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usb works on the two 5 Gb/s usb-a ports

However, usb-c does not recognize devices set for a speed above 480 Mb/s

When such devices are plugged in dmesg --human --follow outputs nothing

The usb hardware is vanilla Intel:

lspci -knns14.0
00:14.0 USB controller [0c03]: Intel Corporation Cannon Lake PCH USB 3.1 xHCI Host Controller [8086:a36d] (rev 10)
    Subsystem: Intel Corporation Cannon Lake PCH USB 3.1 xHCI Host Controller [8086:7270]
    Kernel driver in use: xhci_hcd
    Kernel modules: xhci_pci

Linux is Ubuntu linux-generic-hwe-20.04 5.8.0-36

2/5/2021:

The usb ports that are capped at 480 Mb/s are off the Thunderbolt controllers:

lspci -knns7e:0
7e:00.0 USB controller [0c03]: Intel Corporation JHL7540 Thunderbolt 3 USB Controller [Titan Ridge 4C 2018] [8086:15ec] (rev 06)
    Subsystem: Intel Corporation JHL7540 Thunderbolt 3 USB Controller [Titan Ridge 4C 2018] [8086:0000]
    Kernel driver in use: xhci_hcd
    Kernel modules: xhci_pci
lspci -knns8:0
08:00.0 USB controller [0c03]: Intel Corporation JHL7540 Thunderbolt 3 USB Controller [Titan Ridge 4C 2018] [8086:15ec] (rev 06)
    Subsystem: Intel Corporation JHL7540 Thunderbolt 3 USB Controller [Titan Ridge 4C 2018] [8086:0000]
    Kernel driver in use: xhci_hcd
    Kernel modules: xhci_pci    ​ 

2/6/2021:

Here are the usb bus speeds and their pci controllers:

for A in /sys/bus/usb/devices/usb*; do echo "$(basename $A):$(cat $A/speed)"; done
usb1:480
usb2:10000
usb3:480
usb4:10000
usb5:480
usb6:10000

There are 6 usb buses:

ls -ld /sys/bus/usb/devices/usb*
lrwxrwxrwx 1 root root 0 Nov 26 19:18 /sys/bus/usb/devices/usb1 -> ../../../devices/pci0000:00/0000:00:14.0/usb1
lrwxrwxrwx 1 root root 0 Nov 26 19:18 /sys/bus/usb/devices/usb2 -> ../../../devices/pci0000:00/0000:00:14.0/usb2
lrwxrwxrwx 1 root root 0 Nov 26 19:18 /sys/bus/usb/devices/usb3 -> ../../../devices/pci0000:00/0000:00:01.1/0000:05:00.0/0000:06:02.0/0000:08:00.0/usb3
lrwxrwxrwx 1 root root 0 Nov 26 19:18 /sys/bus/usb/devices/usb4 -> ../../../devices/pci0000:00/0000:00:01.1/0000:05:00.0/0000:06:02.0/0000:08:00.0/usb4
lrwxrwxrwx 1 root root 0 Nov 26 19:18 /sys/bus/usb/devices/usb5 -> ../../../devices/pci0000:00/0000:00:01.2/0000:7b:00.0/0000:7c:02.0/0000:7e:00.0/usb5
lrwxrwxrwx 1 root root 0 Nov 26 19:18 /sys/bus/usb/devices/usb6 -> ../../../devices/pci0000:00/0000:00:01.2/0000:7b:00.0/0000:7c:02.0/0000:7e:00.0/usb6

Fanciest buses usb4 and usb6 are inoperative

Anybody working on Intel open source drivers care to comment?

Maybe there is a kernel module option or other way to get 10 Gb/s usb?

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I think we need to rule out the obvious, what kind of cable are you using? There is such a thing as a USB 2.0 only USB-C cable, if that's what you are using then you will not get better than USB 2.0 speeds. A cable that is following the USB spec will indicate the bandwidth, and protocols, it can handle on the connectors.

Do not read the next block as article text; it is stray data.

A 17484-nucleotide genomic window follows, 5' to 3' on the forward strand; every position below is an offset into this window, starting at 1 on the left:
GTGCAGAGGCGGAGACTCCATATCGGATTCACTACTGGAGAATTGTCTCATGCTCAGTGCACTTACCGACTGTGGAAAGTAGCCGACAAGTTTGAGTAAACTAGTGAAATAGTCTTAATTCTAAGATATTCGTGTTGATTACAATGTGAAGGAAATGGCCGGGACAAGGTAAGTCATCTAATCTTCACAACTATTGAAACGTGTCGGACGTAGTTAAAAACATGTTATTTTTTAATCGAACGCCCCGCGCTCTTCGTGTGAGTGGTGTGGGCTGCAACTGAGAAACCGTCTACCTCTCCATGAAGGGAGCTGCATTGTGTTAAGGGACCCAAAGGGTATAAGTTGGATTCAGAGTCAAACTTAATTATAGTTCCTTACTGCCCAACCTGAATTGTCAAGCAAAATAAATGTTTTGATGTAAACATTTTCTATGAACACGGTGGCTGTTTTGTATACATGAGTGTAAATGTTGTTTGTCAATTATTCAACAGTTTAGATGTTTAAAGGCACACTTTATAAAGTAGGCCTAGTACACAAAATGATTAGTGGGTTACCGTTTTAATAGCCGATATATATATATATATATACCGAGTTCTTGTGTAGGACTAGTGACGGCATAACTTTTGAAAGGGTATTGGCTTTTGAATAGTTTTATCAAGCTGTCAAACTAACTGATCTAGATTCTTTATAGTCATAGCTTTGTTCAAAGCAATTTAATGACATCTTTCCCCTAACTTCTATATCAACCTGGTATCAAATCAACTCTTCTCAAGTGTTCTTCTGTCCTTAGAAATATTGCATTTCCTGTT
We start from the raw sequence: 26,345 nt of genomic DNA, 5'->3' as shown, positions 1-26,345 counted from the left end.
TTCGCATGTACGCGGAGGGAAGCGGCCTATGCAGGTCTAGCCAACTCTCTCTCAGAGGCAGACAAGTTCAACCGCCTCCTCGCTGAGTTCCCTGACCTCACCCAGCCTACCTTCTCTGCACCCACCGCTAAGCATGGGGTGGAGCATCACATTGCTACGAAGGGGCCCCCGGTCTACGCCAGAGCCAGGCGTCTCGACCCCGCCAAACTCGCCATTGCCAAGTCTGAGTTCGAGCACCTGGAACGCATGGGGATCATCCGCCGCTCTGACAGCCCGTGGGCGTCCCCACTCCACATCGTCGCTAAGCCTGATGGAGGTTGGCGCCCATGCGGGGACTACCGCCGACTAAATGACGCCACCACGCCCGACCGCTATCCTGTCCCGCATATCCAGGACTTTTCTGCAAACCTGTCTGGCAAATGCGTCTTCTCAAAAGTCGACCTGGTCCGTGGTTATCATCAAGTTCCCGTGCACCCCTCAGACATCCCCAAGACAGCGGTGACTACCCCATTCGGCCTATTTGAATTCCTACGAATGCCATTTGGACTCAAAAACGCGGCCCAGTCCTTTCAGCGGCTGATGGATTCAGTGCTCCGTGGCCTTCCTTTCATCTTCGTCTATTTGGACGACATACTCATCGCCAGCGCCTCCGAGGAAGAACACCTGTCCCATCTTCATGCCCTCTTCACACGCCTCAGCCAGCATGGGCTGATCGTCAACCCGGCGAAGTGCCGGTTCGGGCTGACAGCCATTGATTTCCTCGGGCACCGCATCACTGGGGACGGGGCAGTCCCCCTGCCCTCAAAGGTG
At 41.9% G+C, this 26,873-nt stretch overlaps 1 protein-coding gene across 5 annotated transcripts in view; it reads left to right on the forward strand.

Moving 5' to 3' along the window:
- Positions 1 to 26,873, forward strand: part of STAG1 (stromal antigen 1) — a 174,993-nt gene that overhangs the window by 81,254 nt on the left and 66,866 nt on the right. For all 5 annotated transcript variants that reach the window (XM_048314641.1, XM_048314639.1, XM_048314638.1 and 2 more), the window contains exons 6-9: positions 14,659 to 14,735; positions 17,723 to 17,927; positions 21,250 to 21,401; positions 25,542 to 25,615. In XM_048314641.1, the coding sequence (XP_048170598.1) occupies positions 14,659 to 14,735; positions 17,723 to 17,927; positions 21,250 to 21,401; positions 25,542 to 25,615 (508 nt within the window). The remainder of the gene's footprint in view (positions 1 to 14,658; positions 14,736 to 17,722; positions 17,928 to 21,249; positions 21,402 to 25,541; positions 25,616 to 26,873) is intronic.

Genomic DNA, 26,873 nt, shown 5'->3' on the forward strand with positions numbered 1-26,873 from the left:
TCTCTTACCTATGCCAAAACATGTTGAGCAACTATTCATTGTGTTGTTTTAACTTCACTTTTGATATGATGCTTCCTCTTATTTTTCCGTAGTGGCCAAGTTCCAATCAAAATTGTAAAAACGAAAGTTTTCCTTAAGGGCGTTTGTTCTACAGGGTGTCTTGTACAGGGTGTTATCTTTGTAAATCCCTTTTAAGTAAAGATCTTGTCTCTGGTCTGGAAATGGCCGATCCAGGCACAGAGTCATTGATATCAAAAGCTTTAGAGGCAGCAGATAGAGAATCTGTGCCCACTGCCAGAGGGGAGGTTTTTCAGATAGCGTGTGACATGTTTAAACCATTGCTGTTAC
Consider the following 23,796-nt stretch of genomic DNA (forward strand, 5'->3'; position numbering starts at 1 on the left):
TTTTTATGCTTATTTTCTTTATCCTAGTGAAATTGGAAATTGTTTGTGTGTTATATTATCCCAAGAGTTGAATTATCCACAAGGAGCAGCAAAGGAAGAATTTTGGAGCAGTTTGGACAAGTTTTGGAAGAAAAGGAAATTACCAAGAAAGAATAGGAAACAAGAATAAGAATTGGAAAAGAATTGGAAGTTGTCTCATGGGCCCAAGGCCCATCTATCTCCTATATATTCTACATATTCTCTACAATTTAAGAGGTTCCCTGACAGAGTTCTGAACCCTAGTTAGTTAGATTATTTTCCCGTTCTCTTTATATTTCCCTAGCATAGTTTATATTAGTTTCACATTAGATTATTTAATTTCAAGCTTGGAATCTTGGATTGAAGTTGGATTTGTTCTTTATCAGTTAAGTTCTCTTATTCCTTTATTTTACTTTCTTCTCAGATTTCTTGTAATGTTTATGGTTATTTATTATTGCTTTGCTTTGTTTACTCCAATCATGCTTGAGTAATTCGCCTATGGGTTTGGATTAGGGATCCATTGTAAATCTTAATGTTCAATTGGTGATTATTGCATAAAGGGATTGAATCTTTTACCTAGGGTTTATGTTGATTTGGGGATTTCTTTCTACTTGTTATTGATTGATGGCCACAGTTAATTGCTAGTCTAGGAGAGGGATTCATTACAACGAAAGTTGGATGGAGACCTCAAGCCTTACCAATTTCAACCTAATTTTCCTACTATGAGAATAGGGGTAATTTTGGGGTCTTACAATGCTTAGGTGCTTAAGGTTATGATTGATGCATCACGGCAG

A USB-C cable that supports USB will have the USB "trident" icon, those that support more than 480 Mbps will also have the stylized "SS" along with the trident. There's often a small, 5, 10, or 20 to indicate the certified bandwidth of "superspeed" cables in Gbps. Newer USB-C cables that support "superspeed" will use a 20 or 40 in place of the "SS" to indicate certified speed but I haven't seen any in the wild yet. Thunderbolt 3 cables that meet the spec will have the Thunderbolt icon on the cable connectors.

One indiction of cable bandwidth will be its length. USB 2.0 USB-C cables are often over a meter long, as it's getting a longer cable for cheap is why they are made and people buy them. These are most often used for their ability to transfer power more than their ability to transfer data, such as connecting a laptop to a power brick. Superspeed capable cables will be passive and no more than a meter long, or active and longer which also makes them more expensive.

Another possibility is that you are using the correct cable but it has been damaged. Check that you are using the correct cable, and it has not been damaged.

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  • 5 and 10 Gb/s devices work in the usb-a ports. In the usb-c ports they are not even detected by Linux while 480 Mb/s or slower devices work perfectly. This is a software problem. Linux uses twin-ports by device speed. The 5+ Gb/s usb bus and port is inoperative for Titan Ridge – Keith Feb 7 at 2:31
  • @Keith I understand that you believe this to be a software problem. I would like to know what steps you took to rule out cable issues. How did you identify that the cable is capable of 5+ Gbps? How did you verify that the cable was not damaged? You cannot use the same cable to plug into a USB-A port and a USB-C port, you must be using a different cable or an adapter from USB-C to USB-A. It would be very helpful to know how you are connecting devices to the USB-C ports. Is there a dock or hub involved? Have you tested the cables and devices on another computer? – MacGuffin Feb 7 at 14:21

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